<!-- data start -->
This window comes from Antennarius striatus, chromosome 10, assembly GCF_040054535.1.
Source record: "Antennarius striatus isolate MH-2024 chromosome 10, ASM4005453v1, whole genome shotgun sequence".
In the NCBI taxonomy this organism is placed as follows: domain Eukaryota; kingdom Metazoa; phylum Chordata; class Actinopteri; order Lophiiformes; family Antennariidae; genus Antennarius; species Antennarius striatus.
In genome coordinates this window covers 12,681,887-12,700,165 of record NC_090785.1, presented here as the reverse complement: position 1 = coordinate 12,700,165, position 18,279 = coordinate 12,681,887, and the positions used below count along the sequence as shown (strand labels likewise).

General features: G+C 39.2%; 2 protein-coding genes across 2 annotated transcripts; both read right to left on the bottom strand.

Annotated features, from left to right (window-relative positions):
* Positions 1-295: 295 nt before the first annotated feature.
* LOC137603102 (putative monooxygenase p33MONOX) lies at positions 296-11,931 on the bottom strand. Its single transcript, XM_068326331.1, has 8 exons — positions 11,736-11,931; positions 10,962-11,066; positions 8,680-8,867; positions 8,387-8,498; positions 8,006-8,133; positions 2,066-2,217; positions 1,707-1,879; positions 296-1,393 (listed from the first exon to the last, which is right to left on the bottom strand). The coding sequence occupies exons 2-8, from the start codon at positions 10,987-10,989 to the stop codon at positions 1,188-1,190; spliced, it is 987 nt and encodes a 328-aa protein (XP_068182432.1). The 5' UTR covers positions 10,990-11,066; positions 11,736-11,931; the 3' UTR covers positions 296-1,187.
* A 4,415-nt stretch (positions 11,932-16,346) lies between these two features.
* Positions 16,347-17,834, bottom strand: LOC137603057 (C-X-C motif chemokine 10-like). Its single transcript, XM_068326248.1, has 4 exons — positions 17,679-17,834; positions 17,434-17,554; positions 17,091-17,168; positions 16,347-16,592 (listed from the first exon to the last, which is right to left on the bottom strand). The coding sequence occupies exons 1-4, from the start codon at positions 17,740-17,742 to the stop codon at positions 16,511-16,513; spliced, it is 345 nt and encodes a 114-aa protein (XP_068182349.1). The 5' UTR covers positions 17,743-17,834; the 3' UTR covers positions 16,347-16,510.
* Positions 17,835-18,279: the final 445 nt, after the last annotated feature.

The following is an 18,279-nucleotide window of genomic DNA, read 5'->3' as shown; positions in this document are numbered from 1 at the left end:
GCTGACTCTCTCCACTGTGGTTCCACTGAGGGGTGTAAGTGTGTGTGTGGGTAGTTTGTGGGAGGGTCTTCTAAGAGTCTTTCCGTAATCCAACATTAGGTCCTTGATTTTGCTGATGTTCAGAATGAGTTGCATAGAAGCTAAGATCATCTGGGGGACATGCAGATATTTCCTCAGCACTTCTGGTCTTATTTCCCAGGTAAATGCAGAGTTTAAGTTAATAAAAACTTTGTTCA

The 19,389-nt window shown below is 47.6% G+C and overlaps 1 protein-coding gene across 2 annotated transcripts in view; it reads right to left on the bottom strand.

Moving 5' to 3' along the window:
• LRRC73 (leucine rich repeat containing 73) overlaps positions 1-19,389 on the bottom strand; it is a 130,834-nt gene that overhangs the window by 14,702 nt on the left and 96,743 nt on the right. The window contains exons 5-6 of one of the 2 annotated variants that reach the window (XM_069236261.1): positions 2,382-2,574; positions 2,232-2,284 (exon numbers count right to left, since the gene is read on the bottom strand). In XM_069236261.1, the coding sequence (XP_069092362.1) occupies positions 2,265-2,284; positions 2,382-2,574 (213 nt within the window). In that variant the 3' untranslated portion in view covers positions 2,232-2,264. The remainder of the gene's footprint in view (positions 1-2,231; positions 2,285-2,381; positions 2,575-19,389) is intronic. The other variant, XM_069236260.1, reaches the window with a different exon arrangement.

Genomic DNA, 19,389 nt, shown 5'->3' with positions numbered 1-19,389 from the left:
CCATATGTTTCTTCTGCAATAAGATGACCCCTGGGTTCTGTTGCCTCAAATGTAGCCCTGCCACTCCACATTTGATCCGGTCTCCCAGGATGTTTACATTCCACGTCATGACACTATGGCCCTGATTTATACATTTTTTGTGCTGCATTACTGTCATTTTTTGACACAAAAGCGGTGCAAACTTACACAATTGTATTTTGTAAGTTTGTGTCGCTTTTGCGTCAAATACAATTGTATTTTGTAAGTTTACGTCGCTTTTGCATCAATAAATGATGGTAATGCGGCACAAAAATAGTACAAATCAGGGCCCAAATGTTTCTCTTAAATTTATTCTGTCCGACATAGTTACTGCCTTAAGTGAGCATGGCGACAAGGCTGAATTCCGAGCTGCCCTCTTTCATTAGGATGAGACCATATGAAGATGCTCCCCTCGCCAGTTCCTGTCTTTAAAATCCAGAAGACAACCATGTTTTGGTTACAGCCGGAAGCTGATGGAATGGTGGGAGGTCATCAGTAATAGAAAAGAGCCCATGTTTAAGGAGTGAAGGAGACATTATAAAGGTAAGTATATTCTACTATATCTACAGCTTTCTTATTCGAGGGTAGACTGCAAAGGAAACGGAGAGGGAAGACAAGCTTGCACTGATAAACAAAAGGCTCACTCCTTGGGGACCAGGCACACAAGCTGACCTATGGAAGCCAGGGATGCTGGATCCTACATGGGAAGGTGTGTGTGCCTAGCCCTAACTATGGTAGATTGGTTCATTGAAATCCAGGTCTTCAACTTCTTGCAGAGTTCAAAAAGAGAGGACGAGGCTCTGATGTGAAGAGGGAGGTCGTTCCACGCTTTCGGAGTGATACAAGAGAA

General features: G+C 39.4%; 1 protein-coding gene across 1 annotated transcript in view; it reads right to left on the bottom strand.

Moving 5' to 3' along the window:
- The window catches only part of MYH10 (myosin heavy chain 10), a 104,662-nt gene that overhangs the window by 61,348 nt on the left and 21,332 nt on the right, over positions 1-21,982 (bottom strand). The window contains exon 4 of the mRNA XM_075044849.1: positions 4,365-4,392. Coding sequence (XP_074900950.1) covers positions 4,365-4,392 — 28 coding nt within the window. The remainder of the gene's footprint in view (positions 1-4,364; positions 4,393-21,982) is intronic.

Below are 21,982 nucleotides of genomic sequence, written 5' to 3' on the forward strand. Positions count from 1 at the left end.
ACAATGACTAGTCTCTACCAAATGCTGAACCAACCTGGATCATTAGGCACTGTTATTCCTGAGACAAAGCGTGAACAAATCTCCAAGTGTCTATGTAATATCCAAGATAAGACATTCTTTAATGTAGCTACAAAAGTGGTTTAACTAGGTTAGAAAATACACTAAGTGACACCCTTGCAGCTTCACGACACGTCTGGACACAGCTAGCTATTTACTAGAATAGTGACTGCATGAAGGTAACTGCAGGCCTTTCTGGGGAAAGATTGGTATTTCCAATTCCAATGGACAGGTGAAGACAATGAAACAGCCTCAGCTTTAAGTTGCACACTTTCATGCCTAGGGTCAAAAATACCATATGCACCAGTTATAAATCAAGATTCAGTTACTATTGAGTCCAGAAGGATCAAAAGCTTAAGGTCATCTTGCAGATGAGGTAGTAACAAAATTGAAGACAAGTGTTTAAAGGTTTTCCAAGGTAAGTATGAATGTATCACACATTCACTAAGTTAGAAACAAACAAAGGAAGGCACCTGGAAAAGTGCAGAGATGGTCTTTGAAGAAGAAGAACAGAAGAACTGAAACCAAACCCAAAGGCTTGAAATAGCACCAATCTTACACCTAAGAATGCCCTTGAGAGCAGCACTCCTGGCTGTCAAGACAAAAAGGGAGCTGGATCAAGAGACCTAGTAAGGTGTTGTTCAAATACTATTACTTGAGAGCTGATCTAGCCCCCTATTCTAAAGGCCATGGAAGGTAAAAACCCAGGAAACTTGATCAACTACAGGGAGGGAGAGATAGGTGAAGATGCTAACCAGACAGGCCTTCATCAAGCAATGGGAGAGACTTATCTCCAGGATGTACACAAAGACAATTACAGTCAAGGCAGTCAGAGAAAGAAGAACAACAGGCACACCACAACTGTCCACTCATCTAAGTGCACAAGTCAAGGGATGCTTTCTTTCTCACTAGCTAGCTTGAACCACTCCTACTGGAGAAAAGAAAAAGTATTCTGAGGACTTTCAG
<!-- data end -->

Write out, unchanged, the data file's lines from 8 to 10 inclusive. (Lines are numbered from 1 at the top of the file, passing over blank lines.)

* LOC137603102 (putative monooxygenase p33MONOX) lies at positions 296-11,931 on the bottom strand. Its single transcript, XM_068326331.1, has 8 exons — positions 11,736-11,931; positions 10,962-11,066; positions 8,680-8,867; positions 8,387-8,498; positions 8,006-8,133; positions 2,066-2,217; positions 1,707-1,879; positions 296-1,393 (listed from the first exon to the last, which is right to left on the bottom strand). The coding sequence occupies exons 2-8, from the start codon at positions 10,987-10,989 to the stop codon at positions 1,188-1,190; spliced, it is 987 nt and encodes a 328-aa protein (XP_068182432.1). The 5' UTR covers positions 10,990-11,066; positions 11,736-11,931; the 3' UTR covers positions 296-1,187.
* A 4,415-nt stretch (positions 11,932-16,346) lies between these two features.
* Positions 16,347-17,834, bottom strand: LOC137603057 (C-X-C motif chemokine 10-like). Its single transcript, XM_068326248.1, has 4 exons — positions 17,679-17,834; positions 17,434-17,554; positions 17,091-17,168; positions 16,347-16,592 (listed from the first exon to the last, which is right to left on the bottom strand). The coding sequence occupies exons 1-4, from the start codon at positions 17,740-17,742 to the stop codon at positions 16,511-16,513; spliced, it is 345 nt and encodes a 114-aa protein (XP_068182349.1). The 5' UTR covers positions 17,743-17,834; the 3' UTR covers positions 16,347-16,510.